Driving tests

How to fail your driving test using new car technology

New cars come with many more technology features than older ones, but the driving test doesn’t necessarily accommodate the abilities of this technology. Let’s look at common car technology which helps you, as a driver, but could cause you to fail your driving test if it makes you lazy or distracted while driving.

Technology you shouldn’t use in your driving test

Blind spot monitoring

In this setup, the light is on the A pillar.

Blind spot monitoring is a system of sensors that detect approaching vehicles in your blind spots to the left and right. An orange light is displayed as another driver approaches. If you start to indicate in the direction of that driver, a warning sound might be played, or the light flashes.

Drivers can become reliant on these lights rather than turning their head to look in their blind spots. Not looking is a critical error and too many of those means you will fail if you don’t turn your head to look in your blind spot.

The radio

It should be obvious enough that the examiner and you are not there to appreciate someone else’s beats.

Reversing cameras and reversing sensors

reversing camera
Even with simulated drone view, a camera system could still miss young children

Reversing cameras are not 100% reliable and neither are reversing sensors. They should be used to augment what you see by turning your head and looking in your mirrors. If you only use the reversing camera when reversing, you might fail.

Automatic dipping headlights

If you are taking your test in the late afternoon in winter, you may have to drive in the dark. Automatic dipping headlights are not 100% foolproof and it’s easy to dazzle another driver. While this isn’t listed as a critical or immediate fail error, it’s indicative of a lack of control of your vehicle.

Cruise control

Cruise control wand on a Toyota

Using cruise control is not technically an error according to NZTA, but you are not fully in control of your speed, and the testing officers’ manual states that you should not use technology that is effectively controlling something that the driver should be controlling. If you have a manually activated speed limiter, check with the testing officer before you start the test.

Bluetooth smartphone integration

Does your vehicle have smartphone integration or a Bluetooth hands-free kit?

Always turn your phone off if you are taking a driving test. You don’t want to have any phone calls coming through your car’s audio system via Bluetooth. Some cars will display incoming messages on the screen. You are not allowed to answer a call while you are in the test. If you are distracted and look away from the road at your phone or the car’s screen, you may get a critical error for being distracted.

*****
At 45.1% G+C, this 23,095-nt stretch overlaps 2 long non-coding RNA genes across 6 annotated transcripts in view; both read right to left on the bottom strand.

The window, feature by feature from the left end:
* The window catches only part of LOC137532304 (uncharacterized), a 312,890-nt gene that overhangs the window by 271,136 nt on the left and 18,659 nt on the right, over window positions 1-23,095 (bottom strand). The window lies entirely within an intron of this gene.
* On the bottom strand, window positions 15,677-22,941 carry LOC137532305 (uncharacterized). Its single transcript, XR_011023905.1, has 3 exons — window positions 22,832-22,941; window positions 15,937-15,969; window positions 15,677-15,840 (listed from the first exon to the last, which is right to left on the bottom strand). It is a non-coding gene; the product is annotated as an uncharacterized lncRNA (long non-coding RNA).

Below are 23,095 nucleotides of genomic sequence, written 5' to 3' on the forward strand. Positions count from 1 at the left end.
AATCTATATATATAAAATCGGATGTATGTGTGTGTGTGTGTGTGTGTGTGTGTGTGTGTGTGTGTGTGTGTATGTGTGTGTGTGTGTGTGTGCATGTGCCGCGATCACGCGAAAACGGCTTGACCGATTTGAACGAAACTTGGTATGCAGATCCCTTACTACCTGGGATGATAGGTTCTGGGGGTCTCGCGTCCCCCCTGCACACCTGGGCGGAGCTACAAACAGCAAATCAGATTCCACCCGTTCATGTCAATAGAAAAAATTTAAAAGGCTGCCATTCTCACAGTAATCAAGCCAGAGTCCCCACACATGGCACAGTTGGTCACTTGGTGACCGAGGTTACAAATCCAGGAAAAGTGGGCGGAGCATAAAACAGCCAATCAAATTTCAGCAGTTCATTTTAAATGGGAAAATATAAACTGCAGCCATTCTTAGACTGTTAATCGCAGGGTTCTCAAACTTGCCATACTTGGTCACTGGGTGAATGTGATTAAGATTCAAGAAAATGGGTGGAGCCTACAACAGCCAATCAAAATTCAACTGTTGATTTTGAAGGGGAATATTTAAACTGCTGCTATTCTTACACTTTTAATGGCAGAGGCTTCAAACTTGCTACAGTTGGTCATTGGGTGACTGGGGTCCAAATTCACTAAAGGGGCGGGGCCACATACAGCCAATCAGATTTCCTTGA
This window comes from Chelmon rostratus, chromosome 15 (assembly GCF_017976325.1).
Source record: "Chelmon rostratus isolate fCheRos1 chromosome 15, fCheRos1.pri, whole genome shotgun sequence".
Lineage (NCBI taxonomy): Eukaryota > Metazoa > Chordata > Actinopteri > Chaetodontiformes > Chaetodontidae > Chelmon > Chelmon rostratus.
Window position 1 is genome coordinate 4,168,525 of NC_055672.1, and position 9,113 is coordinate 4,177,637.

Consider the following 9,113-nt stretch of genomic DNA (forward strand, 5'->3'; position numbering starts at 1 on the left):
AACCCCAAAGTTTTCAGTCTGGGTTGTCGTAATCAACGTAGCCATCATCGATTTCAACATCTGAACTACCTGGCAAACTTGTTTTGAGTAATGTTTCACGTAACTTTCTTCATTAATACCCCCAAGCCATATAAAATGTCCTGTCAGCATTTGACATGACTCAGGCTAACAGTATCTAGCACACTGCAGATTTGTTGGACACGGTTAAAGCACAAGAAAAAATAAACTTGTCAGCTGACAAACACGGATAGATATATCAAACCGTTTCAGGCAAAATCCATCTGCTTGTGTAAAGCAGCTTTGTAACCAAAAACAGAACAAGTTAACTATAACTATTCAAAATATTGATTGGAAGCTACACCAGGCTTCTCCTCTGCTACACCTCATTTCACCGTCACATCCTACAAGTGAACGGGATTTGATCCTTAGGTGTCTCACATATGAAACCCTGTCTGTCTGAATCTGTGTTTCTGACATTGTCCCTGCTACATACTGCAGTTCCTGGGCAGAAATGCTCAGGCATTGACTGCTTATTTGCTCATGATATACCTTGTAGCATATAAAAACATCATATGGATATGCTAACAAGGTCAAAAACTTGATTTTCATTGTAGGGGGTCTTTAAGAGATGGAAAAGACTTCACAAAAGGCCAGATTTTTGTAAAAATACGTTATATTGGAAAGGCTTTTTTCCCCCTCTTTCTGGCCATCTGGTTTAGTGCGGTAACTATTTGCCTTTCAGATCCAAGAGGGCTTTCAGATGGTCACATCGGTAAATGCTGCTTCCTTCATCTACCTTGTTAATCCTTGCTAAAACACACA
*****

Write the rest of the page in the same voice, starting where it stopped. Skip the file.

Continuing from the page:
Economy modes

The examiner doesn’t care what your fuel economy is. Economy mode will rob you of power that you might need to be able to get across an intersection safely. Don’t turn it on.

Hyundai Veloster’s gamified eco driving app from 2012

Sports and other modes

Sports modes change the gearchange characteristics and in some cars make the suspension harder. Overall, it will be a worse ride for the examiner, so it’s not a good idea.

Similarly, if you have modes for off-road driving, don’t use these.


You need to follow the directions of the instructor, so turn any navigation apps off. It’s OK to have a map showing on the screen, but you should be able to read the road ahead, so make sure it’s not a distraction.

Parking assistance

Some cars will parallel park or bay park without much assistance from the driver. If the examiner requires you to park the vehicle, you must be in control at all times. You can use the reversing sensors and visualisations on any screen, but remember to look behind you and in your mirrors.

This kind of system is useful to help you avoid obstacles, but don’t rely 100% on it

Technology you can use in your driving test

Lane departure assist

Lane departure assist gives your steering wheel a gentle nudge back in the right direction if the sensors/cameras detect you are moving out of your lane. The driving instructor most likely won’t know it’s happening (except that they’ll see you are drifting within your lane, but that’s not a critical error).

Forward collision warning

This is just a warning of a developing hazard. Usually a light will flash or you will hear an audible warning. On some cars, if you ignore this, it will brake for you (automatic emergency braking, mentioned above). Not hitting another road user is the optimum result in a driving test, but it would be up to the instructor as to whether the circumstances of it being activated were solely down to you not paying attention or whether there were mitigating circumstances, e.g. a child ran out in front of you.

Head-up displays

This HUD shows the speed in the driver’s line-of-sight

Use these to keep an eye on your speed. Some will detect the current speed limit in the area you are travelling. The examiner won’t be able to see what’s on it.

Rear cross traffic alert

This is a sensor which warns you if another vehicle is approaching in your blind spot while you are reversing. Pay attention to it, but don’t use it as an excuse for not looking properly while reversing.

Speed limiter

Speed limiter/cruise control wand

Some cars have a speed limiter which you can set to ensure that you don’t exceed the limit. If you have a fixed speed limiter (i.e. it’s hard-wired into your vehicle), this is acceptable to use. If you have a manual speed limiter, as mentioned above, check with the testing officer first.

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Darren has written over 3000 articles about driving and vehicles, plus almost 500 vehicle reviews and numerous driving courses. Connect with him on LinkedIn by clicking the name above

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